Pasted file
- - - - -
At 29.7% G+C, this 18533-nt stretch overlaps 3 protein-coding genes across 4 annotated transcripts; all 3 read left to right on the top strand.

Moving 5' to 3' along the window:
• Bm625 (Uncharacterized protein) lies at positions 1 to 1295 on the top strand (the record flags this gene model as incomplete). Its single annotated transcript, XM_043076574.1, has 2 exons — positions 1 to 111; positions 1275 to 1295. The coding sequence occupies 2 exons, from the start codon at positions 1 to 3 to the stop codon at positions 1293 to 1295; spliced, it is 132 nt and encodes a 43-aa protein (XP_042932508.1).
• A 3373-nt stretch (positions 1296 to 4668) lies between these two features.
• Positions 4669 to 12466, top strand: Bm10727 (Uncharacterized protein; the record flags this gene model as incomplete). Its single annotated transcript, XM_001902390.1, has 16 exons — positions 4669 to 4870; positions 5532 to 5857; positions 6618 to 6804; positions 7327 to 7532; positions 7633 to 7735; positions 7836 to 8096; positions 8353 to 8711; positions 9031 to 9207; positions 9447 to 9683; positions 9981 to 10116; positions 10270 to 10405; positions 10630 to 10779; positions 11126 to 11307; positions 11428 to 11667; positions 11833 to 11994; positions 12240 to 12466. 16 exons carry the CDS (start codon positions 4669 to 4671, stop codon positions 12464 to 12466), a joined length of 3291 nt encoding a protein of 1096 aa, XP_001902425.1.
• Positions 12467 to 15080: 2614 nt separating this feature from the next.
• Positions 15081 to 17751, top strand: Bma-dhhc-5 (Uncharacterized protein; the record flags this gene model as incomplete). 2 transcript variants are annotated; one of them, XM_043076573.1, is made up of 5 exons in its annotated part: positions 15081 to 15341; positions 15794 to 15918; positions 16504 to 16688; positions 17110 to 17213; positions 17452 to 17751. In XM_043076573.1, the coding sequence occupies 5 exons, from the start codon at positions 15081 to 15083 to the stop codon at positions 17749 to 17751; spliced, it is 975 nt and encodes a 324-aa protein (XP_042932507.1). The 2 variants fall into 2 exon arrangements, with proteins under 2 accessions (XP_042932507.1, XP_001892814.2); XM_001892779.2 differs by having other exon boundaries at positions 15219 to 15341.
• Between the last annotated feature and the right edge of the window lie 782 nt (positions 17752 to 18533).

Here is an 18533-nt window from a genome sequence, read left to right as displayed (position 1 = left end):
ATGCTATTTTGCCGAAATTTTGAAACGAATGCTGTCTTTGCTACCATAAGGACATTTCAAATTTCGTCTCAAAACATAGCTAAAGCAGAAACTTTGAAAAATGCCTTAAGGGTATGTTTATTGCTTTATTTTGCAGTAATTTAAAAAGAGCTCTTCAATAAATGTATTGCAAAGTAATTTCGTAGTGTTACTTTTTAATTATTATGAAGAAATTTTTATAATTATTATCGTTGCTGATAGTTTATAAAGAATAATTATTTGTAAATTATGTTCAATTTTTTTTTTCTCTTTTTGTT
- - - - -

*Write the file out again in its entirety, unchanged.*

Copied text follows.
At 29.7% G+C, this 18533-nt stretch overlaps 3 protein-coding genes across 4 annotated transcripts; all 3 read left to right on the top strand.

Moving 5' to 3' along the window:
• Bm625 (Uncharacterized protein) lies at positions 1 to 1295 on the top strand (the record flags this gene model as incomplete). Its single annotated transcript, XM_043076574.1, has 2 exons — positions 1 to 111; positions 1275 to 1295. The coding sequence occupies 2 exons, from the start codon at positions 1 to 3 to the stop codon at positions 1293 to 1295; spliced, it is 132 nt and encodes a 43-aa protein (XP_042932508.1).
• A 3373-nt stretch (positions 1296 to 4668) lies between these two features.
• Positions 4669 to 12466, top strand: Bm10727 (Uncharacterized protein; the record flags this gene model as incomplete). Its single annotated transcript, XM_001902390.1, has 16 exons — positions 4669 to 4870; positions 5532 to 5857; positions 6618 to 6804; positions 7327 to 7532; positions 7633 to 7735; positions 7836 to 8096; positions 8353 to 8711; positions 9031 to 9207; positions 9447 to 9683; positions 9981 to 10116; positions 10270 to 10405; positions 10630 to 10779; positions 11126 to 11307; positions 11428 to 11667; positions 11833 to 11994; positions 12240 to 12466. 16 exons carry the CDS (start codon positions 4669 to 4671, stop codon positions 12464 to 12466), a joined length of 3291 nt encoding a protein of 1096 aa, XP_001902425.1.
• Positions 12467 to 15080: 2614 nt separating this feature from the next.
• Positions 15081 to 17751, top strand: Bma-dhhc-5 (Uncharacterized protein; the record flags this gene model as incomplete). 2 transcript variants are annotated; one of them, XM_043076573.1, is made up of 5 exons in its annotated part: positions 15081 to 15341; positions 15794 to 15918; positions 16504 to 16688; positions 17110 to 17213; positions 17452 to 17751. In XM_043076573.1, the coding sequence occupies 5 exons, from the start codon at positions 15081 to 15083 to the stop codon at positions 17749 to 17751; spliced, it is 975 nt and encodes a 324-aa protein (XP_042932507.1). The 2 variants fall into 2 exon arrangements, with proteins under 2 accessions (XP_042932507.1, XP_001892814.2); XM_001892779.2 differs by having other exon boundaries at positions 15219 to 15341.
• Between the last annotated feature and the right edge of the window lie 782 nt (positions 17752 to 18533).

Here is an 18533-nt window from a genome sequence, read left to right as displayed (position 1 = left end):
ATGCTATTTTGCCGAAATTTTGAAACGAATGCTGTCTTTGCTACCATAAGGACATTTCAAATTTCGTCTCAAAACATAGCTAAAGCAGAAACTTTGAAAAATGCCTTAAGGGTATGTTTATTGCTTTATTTTGCAGTAATTTAAAAAGAGCTCTTCAATAAATGTATTGCAAAGTAATTTCGTAGTGTTACTTTTTAATTATTATGAAGAAATTTTTATAATTATTATCGTTGCTGATAGTTTATAAAGAATAATTATTTGTAAATTATGTTCAATTTTTTTTTTCTCTTTTTGTT